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New rear deck #1: Montana Sawmill

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Blog entry by Bluepine38 posted 07-30-2012 03:56 AM 1468 reads 0 times favorited 3 comments Add to Favorites Watch
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My old rear deck was falling apart. The ledger board was not treated lumber and had been installed without
a drip cap and was half rotted, since it is the first thing put up and the last taken down, the entire deck had
to be torn down. No pictures of this, it was just too badly built. The county building inspectors said that
4X4 post would be OK as supports, but then they wanted more 4X4 post bolted to the sides of the deck
as guard posts to support the railing. I decided to simplify life and combine the support posts and guard posts
in bigger posts. Why pay for wood when the pine beetle had hit my son’s property and there were plenty
of trees cut and waiting. I cut the trees to length and discovered that over the last few years logs had
gotten heavier, I could not have gotten weaker. So I grabbed a 12” X 8’ piece of plywood and screwed it
to a log as a straight edge cut one almost straight side and moved the plywood to that side and continued
until I had a roughly squared and considerably lighter timber.

I brought these home and let them dry out for a week and then using the same plywood fence idea ran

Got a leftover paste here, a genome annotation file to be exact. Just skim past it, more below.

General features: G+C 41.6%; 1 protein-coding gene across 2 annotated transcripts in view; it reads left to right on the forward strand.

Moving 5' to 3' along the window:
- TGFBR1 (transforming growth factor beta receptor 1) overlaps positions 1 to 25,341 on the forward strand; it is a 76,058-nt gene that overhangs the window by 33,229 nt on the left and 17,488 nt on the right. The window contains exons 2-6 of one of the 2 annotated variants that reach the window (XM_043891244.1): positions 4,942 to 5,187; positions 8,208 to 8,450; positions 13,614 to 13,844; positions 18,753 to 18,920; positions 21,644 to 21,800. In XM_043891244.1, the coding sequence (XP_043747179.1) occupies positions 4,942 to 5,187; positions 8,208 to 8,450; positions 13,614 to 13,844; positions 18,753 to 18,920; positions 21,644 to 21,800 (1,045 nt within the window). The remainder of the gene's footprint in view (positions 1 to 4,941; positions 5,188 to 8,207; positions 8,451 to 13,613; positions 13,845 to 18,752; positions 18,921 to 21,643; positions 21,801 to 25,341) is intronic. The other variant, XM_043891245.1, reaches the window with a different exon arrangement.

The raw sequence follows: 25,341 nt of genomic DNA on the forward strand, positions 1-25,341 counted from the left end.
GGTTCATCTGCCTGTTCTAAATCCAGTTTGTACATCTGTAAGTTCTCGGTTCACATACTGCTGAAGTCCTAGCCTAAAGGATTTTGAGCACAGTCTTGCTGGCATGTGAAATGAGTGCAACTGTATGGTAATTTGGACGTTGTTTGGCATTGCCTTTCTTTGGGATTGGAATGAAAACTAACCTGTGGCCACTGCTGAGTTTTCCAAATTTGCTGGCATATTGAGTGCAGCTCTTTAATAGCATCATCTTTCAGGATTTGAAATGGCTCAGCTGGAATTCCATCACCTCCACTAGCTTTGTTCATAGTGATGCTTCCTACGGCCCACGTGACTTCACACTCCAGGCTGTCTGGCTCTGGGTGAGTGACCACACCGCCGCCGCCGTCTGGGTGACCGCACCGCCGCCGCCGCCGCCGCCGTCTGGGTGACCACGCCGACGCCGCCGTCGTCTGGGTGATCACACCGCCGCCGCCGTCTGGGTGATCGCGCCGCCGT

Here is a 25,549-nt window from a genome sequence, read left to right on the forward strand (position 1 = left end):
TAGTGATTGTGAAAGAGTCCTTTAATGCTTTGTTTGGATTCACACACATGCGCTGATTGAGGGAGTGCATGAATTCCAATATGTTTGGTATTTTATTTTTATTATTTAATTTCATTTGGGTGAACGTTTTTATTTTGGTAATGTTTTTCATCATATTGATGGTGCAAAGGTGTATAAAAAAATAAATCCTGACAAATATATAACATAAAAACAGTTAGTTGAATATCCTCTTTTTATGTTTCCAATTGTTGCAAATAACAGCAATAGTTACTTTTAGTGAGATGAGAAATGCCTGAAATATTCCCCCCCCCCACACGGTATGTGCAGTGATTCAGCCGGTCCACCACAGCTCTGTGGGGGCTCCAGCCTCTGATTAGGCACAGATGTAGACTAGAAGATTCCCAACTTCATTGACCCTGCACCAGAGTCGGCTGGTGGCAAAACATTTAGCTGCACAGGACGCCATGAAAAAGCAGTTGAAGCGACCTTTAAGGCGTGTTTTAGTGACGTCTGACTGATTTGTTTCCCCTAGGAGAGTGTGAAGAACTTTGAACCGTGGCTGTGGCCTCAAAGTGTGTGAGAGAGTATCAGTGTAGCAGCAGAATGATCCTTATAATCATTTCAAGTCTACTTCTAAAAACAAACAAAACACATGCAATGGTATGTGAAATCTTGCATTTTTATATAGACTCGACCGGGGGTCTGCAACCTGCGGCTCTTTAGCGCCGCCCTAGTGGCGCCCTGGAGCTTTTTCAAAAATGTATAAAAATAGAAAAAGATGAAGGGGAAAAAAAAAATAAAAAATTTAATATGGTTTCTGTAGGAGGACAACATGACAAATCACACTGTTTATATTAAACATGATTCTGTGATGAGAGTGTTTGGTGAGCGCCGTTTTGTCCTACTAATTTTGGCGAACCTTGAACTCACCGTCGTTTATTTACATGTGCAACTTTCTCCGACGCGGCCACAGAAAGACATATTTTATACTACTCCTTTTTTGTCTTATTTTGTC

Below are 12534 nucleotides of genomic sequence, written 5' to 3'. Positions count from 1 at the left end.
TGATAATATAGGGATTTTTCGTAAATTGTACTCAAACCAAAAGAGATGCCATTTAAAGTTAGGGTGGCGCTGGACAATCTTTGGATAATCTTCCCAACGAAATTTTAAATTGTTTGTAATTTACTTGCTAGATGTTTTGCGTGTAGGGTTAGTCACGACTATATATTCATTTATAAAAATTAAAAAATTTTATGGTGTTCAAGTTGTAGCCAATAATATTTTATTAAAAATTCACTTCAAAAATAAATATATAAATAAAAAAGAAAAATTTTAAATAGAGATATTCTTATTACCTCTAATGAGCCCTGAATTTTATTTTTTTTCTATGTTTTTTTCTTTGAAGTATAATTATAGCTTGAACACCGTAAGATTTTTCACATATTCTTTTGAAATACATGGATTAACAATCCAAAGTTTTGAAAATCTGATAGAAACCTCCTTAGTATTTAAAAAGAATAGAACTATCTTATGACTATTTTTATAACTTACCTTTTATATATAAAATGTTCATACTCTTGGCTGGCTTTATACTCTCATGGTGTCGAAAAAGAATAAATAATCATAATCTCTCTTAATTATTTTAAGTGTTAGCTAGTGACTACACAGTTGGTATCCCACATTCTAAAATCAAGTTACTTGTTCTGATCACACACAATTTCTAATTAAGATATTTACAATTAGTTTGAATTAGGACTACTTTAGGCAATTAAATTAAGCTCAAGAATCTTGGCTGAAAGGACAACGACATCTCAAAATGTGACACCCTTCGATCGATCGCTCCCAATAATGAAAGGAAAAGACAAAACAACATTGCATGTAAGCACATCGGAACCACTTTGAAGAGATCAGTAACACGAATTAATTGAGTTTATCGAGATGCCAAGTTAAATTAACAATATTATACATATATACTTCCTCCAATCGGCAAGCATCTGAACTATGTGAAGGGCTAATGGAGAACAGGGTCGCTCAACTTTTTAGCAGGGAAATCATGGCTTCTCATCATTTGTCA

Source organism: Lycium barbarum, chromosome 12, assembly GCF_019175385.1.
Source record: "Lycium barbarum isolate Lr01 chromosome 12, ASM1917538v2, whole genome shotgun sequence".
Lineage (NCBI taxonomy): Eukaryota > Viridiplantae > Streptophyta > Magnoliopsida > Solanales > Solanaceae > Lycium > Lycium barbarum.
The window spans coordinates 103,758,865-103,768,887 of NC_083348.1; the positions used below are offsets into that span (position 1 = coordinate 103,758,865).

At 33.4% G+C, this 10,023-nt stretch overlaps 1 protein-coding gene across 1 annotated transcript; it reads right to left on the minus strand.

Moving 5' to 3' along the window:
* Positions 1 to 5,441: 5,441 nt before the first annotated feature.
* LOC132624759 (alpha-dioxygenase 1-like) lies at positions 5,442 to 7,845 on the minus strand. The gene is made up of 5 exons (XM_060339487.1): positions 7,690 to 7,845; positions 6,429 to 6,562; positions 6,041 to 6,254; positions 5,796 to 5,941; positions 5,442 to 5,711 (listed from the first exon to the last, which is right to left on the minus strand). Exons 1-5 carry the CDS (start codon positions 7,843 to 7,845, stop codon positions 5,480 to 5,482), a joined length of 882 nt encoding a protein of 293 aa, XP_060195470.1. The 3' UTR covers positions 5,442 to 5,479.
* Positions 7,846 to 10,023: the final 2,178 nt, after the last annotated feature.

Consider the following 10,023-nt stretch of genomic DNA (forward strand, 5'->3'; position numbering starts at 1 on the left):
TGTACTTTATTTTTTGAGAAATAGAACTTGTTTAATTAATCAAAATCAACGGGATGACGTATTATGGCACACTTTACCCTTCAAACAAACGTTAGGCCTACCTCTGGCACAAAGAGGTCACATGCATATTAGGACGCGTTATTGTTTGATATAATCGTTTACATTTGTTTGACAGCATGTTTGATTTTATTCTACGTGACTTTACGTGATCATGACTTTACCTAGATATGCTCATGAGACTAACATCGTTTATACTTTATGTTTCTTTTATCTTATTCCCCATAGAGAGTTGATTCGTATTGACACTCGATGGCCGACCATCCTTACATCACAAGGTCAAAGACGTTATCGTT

them through my bandsaw.

This gave me some timbers that needed smoothing, but since I had made them roughly tapered, I could
not run them through the planer, I tried to use my slick.

Since trying to sand this fresh wood only gives you plugged up sand paper on the belt sander, the slick
helped a little, but I had to use my draw knives to get a smooth surface. I used a copper treatment on
the bottom of the posts to prevent rot and notched the top of the posts to support the deck and
provide a support post for the railing
.

The pieces I cut out for the notch will be used as guard posts in between the support posts. Finding
good deck wood is difficult, so I l am waiting for a local sawmill to run some fir dimension wood so I can
get select grade wood for the deck. I did use trek for my front deck, but wanted to use real wood on
this back one. I may not be smart, but I sure am stingy. I am also unable to control my urge to work
instead of taking pictures of what I am doing most of the time.

-- As ever, Gus-the 75 yr young apprentice carpenter



3 comments so far

View Porchfish's profile

Porchfish

574 posts in 1184 days


#1 posted 07-30-2012 01:39 PM

Whoa ! Those are some deck timbers there my friend ! Please post a photo of the deck as you progress ! Looking Good ! Bet those beauties humbled the inspector right nicely !

Don Schneider, Havana Fl.

-- If it smells good, eat it ! The pig caught under the fence is the one doing all thesquealing

View robert triplett's profile

robert triplett

1481 posts in 1756 days


#2 posted 07-30-2012 04:19 PM

Each time I have needed to ‘fix’ a problem with a porch or deck at my house, I also ended up taking it all down. It seems to become a major project. Great use of the available trees. I have a pile of 20” 2×6 trex, but would rather use real wood also. Just redid a small addition to a covered porch, but no pictures. Too busy working when the sun isn’t blazing down.

-- Robert, so much inspiration here, and so little time!

View DocSavage45's profile

DocSavage45

4981 posts in 1494 days


#3 posted 07-30-2012 06:50 PM

They ARE heavy! Like your saw mill! LOL! You have a good eye for cutting. And patience? Is that a 17” grizzly band saw? and you have got to have some shop space to do that? I’m envious. LOL! It’s wierd that I get some peoples projects and blogs but not others. Gonna watch this. :-) What kind of furniture is this?????

-- Cau Haus Designs, Thomas J. Tieffenbacher

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